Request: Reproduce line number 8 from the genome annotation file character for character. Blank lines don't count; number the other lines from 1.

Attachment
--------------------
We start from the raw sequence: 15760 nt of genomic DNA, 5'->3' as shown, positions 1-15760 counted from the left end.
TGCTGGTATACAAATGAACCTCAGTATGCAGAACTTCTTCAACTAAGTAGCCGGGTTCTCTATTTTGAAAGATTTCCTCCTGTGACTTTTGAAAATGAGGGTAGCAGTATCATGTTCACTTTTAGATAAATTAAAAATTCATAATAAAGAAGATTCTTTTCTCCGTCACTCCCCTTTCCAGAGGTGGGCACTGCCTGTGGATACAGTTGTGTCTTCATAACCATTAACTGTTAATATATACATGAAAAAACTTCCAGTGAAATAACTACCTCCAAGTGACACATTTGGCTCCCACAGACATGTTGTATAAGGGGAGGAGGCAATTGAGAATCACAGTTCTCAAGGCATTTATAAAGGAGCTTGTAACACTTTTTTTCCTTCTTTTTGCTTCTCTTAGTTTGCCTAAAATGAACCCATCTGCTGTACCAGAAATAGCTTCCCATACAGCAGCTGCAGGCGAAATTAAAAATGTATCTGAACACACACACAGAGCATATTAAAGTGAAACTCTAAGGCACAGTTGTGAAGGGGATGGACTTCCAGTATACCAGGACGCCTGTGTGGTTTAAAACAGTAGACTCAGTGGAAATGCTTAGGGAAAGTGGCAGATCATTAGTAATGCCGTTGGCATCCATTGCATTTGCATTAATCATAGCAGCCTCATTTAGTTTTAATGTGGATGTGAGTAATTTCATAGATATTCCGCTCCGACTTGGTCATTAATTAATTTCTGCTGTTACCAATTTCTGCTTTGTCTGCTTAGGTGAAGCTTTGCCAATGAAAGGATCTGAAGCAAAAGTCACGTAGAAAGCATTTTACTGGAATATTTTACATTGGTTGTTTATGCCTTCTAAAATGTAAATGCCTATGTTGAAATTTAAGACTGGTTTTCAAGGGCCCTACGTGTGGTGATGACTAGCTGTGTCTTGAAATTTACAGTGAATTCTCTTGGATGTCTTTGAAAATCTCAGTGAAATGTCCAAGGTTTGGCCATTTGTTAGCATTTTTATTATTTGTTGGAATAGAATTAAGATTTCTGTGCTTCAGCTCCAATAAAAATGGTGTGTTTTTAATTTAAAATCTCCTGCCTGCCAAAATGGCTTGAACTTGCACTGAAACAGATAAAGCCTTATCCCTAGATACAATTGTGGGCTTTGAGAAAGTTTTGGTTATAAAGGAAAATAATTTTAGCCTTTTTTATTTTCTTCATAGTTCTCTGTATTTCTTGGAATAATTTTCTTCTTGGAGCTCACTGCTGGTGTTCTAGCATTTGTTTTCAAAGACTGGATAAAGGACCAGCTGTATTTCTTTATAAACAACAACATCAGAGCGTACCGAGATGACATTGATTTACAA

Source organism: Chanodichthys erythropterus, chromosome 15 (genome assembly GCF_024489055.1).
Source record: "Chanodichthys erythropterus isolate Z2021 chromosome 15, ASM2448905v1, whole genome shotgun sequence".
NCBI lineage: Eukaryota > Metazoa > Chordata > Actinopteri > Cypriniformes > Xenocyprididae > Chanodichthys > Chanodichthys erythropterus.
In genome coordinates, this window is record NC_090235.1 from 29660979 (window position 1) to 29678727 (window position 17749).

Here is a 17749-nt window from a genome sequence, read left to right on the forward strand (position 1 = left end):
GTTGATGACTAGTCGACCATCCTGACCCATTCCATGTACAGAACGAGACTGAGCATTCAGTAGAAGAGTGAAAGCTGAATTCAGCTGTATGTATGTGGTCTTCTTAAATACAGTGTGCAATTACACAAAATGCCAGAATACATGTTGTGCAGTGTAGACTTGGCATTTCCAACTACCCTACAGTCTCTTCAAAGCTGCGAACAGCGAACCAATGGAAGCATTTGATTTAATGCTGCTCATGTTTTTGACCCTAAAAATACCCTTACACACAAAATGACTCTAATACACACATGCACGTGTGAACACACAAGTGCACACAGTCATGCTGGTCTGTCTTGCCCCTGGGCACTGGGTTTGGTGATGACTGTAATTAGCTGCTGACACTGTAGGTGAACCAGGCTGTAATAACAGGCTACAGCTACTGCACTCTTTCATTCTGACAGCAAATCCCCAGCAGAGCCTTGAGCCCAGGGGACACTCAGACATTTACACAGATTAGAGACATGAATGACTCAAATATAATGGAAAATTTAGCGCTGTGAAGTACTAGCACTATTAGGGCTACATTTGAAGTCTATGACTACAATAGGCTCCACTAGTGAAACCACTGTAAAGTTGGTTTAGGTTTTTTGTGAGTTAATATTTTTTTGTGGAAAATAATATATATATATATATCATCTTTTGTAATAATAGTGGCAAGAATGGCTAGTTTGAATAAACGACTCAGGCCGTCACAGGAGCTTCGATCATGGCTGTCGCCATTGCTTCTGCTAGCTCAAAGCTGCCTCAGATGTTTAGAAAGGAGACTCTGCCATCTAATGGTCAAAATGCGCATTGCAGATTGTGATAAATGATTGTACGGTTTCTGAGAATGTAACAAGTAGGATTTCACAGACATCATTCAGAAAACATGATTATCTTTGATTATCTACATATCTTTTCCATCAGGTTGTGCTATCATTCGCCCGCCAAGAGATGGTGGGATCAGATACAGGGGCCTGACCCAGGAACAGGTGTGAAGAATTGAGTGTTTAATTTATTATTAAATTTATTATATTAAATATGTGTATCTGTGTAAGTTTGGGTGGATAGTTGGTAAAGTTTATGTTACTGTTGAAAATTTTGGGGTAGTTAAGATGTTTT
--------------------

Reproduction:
GTTGATGACTAGTCGACCATCCTGACCCATTCCATGTACAGAACGAGACTGAGCATTCAGTAGAAGAGTGAAAGCTGAATTCAGCTGTATGTATGTGGTCTTCTTAAATACAGTGTGCAATTACACAAAATGCCAGAATACATGTTGTGCAGTGTAGACTTGGCATTTCCAACTACCCTACAGTCTCTTCAAAGCTGCGAACAGCGAACCAATGGAAGCATTTGATTTAATGCTGCTCATGTTTTTGACCCTAAAAATACCCTTACACACAAAATGACTCTAATACACACATGCACGTGTGAACACACAAGTGCACACAGTCATGCTGGTCTGTCTTGCCCCTGGGCACTGGGTTTGGTGATGACTGTAATTAGCTGCTGACACTGTAGGTGAACCAGGCTGTAATAACAGGCTACAGCTACTGCACTCTTTCATTCTGACAGCAAATCCCCAGCAGAGCCTTGAGCCCAGGGGACACTCAGACATTTACACAGATTAGAGACATGAATGACTCAAATATAATGGAAAATTTAGCGCTGTGAAGTACTAGCACTATTAGGGCTACATTTGAAGTCTATGACTACAATAGGCTCCACTAGTGAAACCACTGTAAAGTTGGTTTAGGTTTTTTGTGAGTTAATATTTTTTTGTGGAAAATAATATATATATATATATCATCTTTTGTAATAATAGTGGCAAGAATGGCTAGTTTGAATAAACGACTCAGGCCGTCACAGGAGCTTCGATCATGGCTGTCGCCATTGCTTCTGCTAGCTCAAAGCTGCCTCAGATGTTTAGAAAGGAGACTCTGCCATCTAATGGTCAAAATGCGCATTGCAGATTGTGATAAATGATTGTACGGTTTCTGAGAATGTAACAAGTAGGATTTCACAGACATCATTCAGAAAACATGATTATCTTTGATTATCTACATATCTTTTCCATCAGGTTGTGCTATCATTCGCCCGCCAAGAGATGGTGGGATCAGATACAGGGGCCTGACCCAGGAACAGGTGTGAAGAATTGAGTGTTTAATTTATTATTAAATTTATTATATTAAATATGTGTATCTGTGTAAGTTTGGGTGGATAGTTGGTAAAGTTTATGTTACTGTTGAAAATTTTGGGGTAGTTAAGATGTTTT